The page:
On Getting Where we Want to Go

I’ve recently bought a new SatNav.  It promised much, but it disappointed – even in the initial set-up: it couldn’t find my “Home” address.  Someone using this SatNav system to find my house would be directed well enough to “Acorn Street”, but then have to drive slowly trying to work out where in the street my house is.  Suddenly, I feel I may have found the reason underlying my experience of 15 years of having to talk delivery drivers through the last quarter of a mile.

I genuinely don’t understand this.  The house I live in is older than me, and apart from sinking slightly downwards in the mid-1990s (rectified by underpinning), it hasn’t moved in all that time.  Yet it doesn’t appear on the SatNav’s searchable database.  Perhaps even more weirdly, neither does the centuries-old house belonging to my next-door neighbour.  As one of the contributors to the online support forum asked, “How come Google knows about new developments and you don’t know what’s been here forever?”

There are probably several reasons for this inadequacy.  For example, I also noticed today that, according to the SatNav, there was a Turkish restaurant in Tudor Close, Hunsdon.  Rather surprised at this new development in such a small village cul-de-sac, I looked up the restaurant’s website which (unsurprisingly) gives its address as Tudor Square, Ware.  I figured it was just human error and I let them know.  I’ve passed on information like this before; many years ago, I informed the makers of my previous SatNav that Eastwick Road, Hunsdon, had been renamed Church Lane, but nothing happened (despite me updating my maps).  Presumably, they didn’t believe me.  Or maybe someone reading my submission just got their wires crossed – some years later, I noticed that the private driveway off that road up to Brickhouse Farm had been renamed Church Lane!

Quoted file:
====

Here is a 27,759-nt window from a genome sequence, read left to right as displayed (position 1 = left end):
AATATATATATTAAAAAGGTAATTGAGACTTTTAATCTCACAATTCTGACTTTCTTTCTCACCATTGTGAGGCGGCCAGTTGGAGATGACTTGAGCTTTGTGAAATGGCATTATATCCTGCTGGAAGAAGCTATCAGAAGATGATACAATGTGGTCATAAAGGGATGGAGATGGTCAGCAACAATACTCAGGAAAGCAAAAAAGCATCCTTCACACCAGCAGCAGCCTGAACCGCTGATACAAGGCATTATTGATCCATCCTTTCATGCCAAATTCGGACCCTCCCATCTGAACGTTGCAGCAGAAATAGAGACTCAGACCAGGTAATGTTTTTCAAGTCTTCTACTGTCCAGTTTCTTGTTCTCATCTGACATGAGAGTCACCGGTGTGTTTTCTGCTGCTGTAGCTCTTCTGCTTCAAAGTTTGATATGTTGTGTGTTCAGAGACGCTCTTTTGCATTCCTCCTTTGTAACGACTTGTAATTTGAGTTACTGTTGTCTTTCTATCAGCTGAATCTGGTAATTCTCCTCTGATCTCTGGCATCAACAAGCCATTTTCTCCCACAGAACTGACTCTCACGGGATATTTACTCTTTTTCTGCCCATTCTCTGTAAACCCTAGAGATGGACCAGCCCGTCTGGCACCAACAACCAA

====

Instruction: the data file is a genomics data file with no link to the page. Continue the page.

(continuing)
So minor human error clearly plays a part in the SatNav’s failures, but I do not believe this explains everything.  It certainly doesn’t explain why long-established dwellings are missing from a database intended to help travellers find places all around the world.  No, it strikes me that the root of the problem is more likely to lie in the sources of information used by the manufacturers.  It is obvious that if information is missing in the sources, any person or process which relies on those incomplete sources is bound to come unstuck.

Of course, this is also true of life more generally.  If we base our life on incomplete or faulty information, we’re going to face difficulties.  We might end up somewhere near where we want to be, but near is not there; as the saying goes, “a miss is as good as a mile.”  In no sphere of life is this more important than our understanding of the character of God.  If we settle for the few short and simple lessons we learned at Sunday School, we may find that we end up in the wrong place – near but not there; Jesus warned that some would end up “outside, in the darkness, where there is wailing and gnashing of teeth”.  Far better for us to take time to investigate all the resources he has given us by which we can come to know him and love him and then be welcomed by him into his eternal home.

May God who came to seek and save the lost give us all a thirst for knowing him.